disciplinary layoff, or suspension, is probably inevitable. Such a layoff involves a loss of time—and pay—
for several days. This form of discipline usually comes as a rude shock to workers. It gets their attention!
Generally, it impresses on the employee the need to comply with the organization’s rules. Because this
form of discipline is quite serious and involves a substantial penalty—loss
of pay—most organizations limit the power to use it to managers who have attained at least the second
level of management; often the human resources manager is involved as well. Yet supervisors have the
right to recommend such action.Not all managers believe the layoff is effective, and some seldom apply
it as a disciplinary measure. First, they may need the worker to continue production. Second, they may
feel the worker will return with an even more negative attitude. Still, when properly used, it is an
effective disciplinary tool.
In 1884, a Tennessee court established the termination-at-will rule, whereby an employer could dismiss
an employee for any reason—or no reason at all—unless there was an explicit contractual provision
preventing such action.The reasoning behind this decision was if an employee can quit work for any
reason, then the employer should be able to discharge for any reason.
Subsequent legislative enactments and court decisions, as well as union rules and pub-Most union
agreements have a clause lic policy, swung the pendulum of protection away from the employer and
toward the employee by limiting the termination-at-will rule.requiring “just cause” for disciplinary
discharge and detailing the order in which employ-ees can be laid off. EEO/AA regulations do essentially
the same. In general, court decisions suggest the safest (legal) grounds for discharge include
incompetent performance that does not respond to training or accommodation, gross or repeated
insubordination, excessive unexcused absences, repeated and unexcused tardi-ness, verbal abuse of
others, physical violence, falsification of records, drunkenness or drug abuse on the job, and theft.
Because discharge is so severe, supervisors can only recommend it. The discharge must be carried out
by top management—usually with the advice and consent of the human resources manager. Unions are
quite involved in discipline when they represent the employees. Even many nonunionized organizations
now follow the union’s disciplinary procedure.
Supervisors’ Personal Liability for Disciplining Employees Recent court decisions holding supervisors
personally liable for discharging disabled employees are making some supervisors reluctant to exercise
their judgment in hiring, promoting, and firing employees. They are unwilling to take the punitive action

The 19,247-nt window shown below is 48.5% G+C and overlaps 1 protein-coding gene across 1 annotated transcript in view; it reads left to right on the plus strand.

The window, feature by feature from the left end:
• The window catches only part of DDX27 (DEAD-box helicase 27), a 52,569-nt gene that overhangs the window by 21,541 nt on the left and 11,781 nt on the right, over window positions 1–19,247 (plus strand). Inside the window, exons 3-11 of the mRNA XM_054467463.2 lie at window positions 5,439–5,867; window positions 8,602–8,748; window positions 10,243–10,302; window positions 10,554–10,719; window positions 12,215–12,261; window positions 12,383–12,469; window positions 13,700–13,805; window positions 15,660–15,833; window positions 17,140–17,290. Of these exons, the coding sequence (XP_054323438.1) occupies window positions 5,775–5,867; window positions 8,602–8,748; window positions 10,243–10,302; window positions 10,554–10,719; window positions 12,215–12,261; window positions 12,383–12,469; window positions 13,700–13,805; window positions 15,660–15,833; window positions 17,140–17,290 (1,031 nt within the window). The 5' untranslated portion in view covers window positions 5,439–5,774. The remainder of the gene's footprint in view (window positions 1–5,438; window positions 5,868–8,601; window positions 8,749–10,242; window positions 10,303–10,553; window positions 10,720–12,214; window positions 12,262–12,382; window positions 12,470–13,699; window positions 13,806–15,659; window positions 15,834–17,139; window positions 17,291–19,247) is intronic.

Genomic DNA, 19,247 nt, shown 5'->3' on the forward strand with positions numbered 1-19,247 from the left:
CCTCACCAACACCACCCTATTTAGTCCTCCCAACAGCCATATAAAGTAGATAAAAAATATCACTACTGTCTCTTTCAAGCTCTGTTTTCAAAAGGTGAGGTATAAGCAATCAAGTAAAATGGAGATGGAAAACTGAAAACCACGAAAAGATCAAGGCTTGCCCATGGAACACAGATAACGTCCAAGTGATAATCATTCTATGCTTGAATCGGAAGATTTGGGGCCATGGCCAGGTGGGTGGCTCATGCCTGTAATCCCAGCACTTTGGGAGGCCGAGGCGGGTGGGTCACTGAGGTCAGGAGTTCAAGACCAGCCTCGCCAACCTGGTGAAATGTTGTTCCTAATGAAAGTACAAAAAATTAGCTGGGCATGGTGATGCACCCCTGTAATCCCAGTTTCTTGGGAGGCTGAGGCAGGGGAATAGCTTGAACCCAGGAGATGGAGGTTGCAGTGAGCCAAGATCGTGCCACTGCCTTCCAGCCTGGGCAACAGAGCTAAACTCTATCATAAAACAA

indicated for unsatisfactory actions of employees if their personal assets, such as their houses or cars,
can become subject to steep jury awards. Supervisors have been held individually liable in some blatant
and serious sex and race harassment cases.

Don't use plagiarized sources. Get Your Custom Essay on
FNU When the Transfer Backfires Case Questions
Just from $13/Page
Order Essay
Place your order
(550 words)

Approximate price: $22

Calculate the price of your order

550 words
We'll send you the first draft for approval by September 11, 2018 at 10:52 AM
Total price:
The price is based on these factors:
Academic level
Number of pages
Basic features
  • Free title page and bibliography
  • Unlimited revisions
  • Plagiarism-free guarantee
  • Money-back guarantee
  • 24/7 support
On-demand options
  • Writer’s samples
  • Part-by-part delivery
  • Overnight delivery
  • Copies of used sources
  • Expert Proofreading
Paper format
  • 275 words per page
  • 12 pt Arial/Times New Roman
  • Double line spacing
  • Any citation style (APA, MLA, Chicago/Turabian, Harvard)

Our guarantees

Delivering a high-quality product at a reasonable price is not enough anymore.
That’s why we have developed 5 beneficial guarantees that will make your experience with our service enjoyable, easy, and safe.

Money-back guarantee

You have to be 100% sure of the quality of your product to give a money-back guarantee. This describes us perfectly. Make sure that this guarantee is totally transparent.

Read more

Zero-plagiarism guarantee

Each paper is composed from scratch, according to your instructions. It is then checked by our plagiarism-detection software. There is no gap where plagiarism could squeeze in.

Read more

Free-revision policy

Thanks to our free revisions, there is no way for you to be unsatisfied. We will work on your paper until you are completely happy with the result.

Read more

Privacy policy

Your email is safe, as we store it according to international data protection rules. Your bank details are secure, as we use only reliable payment systems.

Read more

Fair-cooperation guarantee

By sending us your money, you buy the service we provide. Check out our terms and conditions if you prefer business talks to be laid out in official language.

Read more
Live Chat+1(978) 822-0999EmailWhatsApp

Order your essay today and save 20% with the discount code LEMONADE